In “Arguing About Slavery,” Miller gave abolitionists full credit for helping to bring the moral issue of slavery to the forefront of national life. Here, however, he repeatedly indicts the movement for “haughty superiority”, “self-righteousness”, and “moral oversimplification.” His argument not only caricatures a complex, multifaceted movement but betrays a fundamental misunderstanding of the road to emancipation. Drawing on Weber, Miller insists that the politician has no choice but to act “within fairly narrow limits of the possible.” He seems not to have noticed Weber's observation at the end of his long essay: “what is possible would never have been achieved if, in this world, people had not repeatedly reached for the impossible.”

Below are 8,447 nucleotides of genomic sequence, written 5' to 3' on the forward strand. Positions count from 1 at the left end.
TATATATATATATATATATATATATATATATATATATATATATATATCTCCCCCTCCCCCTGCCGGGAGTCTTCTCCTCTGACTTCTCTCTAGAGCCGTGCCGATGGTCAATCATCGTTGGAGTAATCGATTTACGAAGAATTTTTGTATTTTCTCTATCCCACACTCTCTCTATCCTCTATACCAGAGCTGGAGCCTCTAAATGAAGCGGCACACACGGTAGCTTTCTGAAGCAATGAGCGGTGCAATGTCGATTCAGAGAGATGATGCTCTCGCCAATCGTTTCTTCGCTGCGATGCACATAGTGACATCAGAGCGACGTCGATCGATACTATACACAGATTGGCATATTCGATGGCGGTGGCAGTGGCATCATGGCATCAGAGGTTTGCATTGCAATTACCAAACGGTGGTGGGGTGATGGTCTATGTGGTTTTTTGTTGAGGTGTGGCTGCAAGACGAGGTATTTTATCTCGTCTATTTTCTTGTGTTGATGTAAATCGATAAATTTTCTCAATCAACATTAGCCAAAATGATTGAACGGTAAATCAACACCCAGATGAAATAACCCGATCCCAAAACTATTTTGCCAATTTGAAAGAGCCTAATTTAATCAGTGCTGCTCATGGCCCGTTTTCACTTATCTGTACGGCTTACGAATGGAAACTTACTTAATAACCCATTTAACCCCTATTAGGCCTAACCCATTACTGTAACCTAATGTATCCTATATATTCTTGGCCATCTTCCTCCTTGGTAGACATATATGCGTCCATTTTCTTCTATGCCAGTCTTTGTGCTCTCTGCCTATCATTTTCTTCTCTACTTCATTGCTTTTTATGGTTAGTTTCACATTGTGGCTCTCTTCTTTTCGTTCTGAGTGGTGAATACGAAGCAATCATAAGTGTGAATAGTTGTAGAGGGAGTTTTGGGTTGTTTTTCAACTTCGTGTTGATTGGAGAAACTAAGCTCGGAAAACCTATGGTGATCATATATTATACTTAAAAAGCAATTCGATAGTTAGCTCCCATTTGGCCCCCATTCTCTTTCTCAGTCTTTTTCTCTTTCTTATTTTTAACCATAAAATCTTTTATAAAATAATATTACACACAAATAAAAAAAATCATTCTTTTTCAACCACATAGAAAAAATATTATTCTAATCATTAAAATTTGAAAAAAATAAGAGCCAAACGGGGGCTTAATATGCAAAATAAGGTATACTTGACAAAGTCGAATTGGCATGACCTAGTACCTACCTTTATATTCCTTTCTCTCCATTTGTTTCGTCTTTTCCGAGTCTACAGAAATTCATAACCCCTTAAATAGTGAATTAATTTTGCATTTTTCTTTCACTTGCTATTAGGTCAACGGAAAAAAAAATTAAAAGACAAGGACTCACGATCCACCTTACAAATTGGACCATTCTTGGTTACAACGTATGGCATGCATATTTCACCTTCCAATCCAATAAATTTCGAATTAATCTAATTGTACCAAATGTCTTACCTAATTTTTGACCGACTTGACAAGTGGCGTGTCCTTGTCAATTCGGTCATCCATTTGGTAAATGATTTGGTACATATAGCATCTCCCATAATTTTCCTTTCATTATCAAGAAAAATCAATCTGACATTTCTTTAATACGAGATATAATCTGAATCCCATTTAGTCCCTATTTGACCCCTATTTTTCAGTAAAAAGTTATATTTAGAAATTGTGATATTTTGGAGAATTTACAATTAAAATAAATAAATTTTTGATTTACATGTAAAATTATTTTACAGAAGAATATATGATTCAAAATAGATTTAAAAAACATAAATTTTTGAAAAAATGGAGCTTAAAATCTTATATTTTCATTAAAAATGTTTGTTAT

“Lincoln's Virtues” ends as Lincoln assumes the presidency during the nation's greatest crisis. The reader can only regret that Miller does not take his story down to 1865. Stopping in 1861 ignores Lincoln's real claim to greatness -- the moral and intellectual growth that was the hallmark of his presidency. By the time of his death, Lincoln had embraced emancipation, abandoned colonization, enrolled black soldiers into the Union army, and favored enfranchising at least some blacks. Miller notes that only at the very end of his life did Lincoln come to deem a “biracial society” possible in the United States. How and why this happened, how Lincoln drew on principles forged before the war while responding to the pressure of military events, the actions of slaves demanding freedom, and, yes, the pressure of those moralistic abolitionists, forms an essential part of Lincoln's “ethical biography.”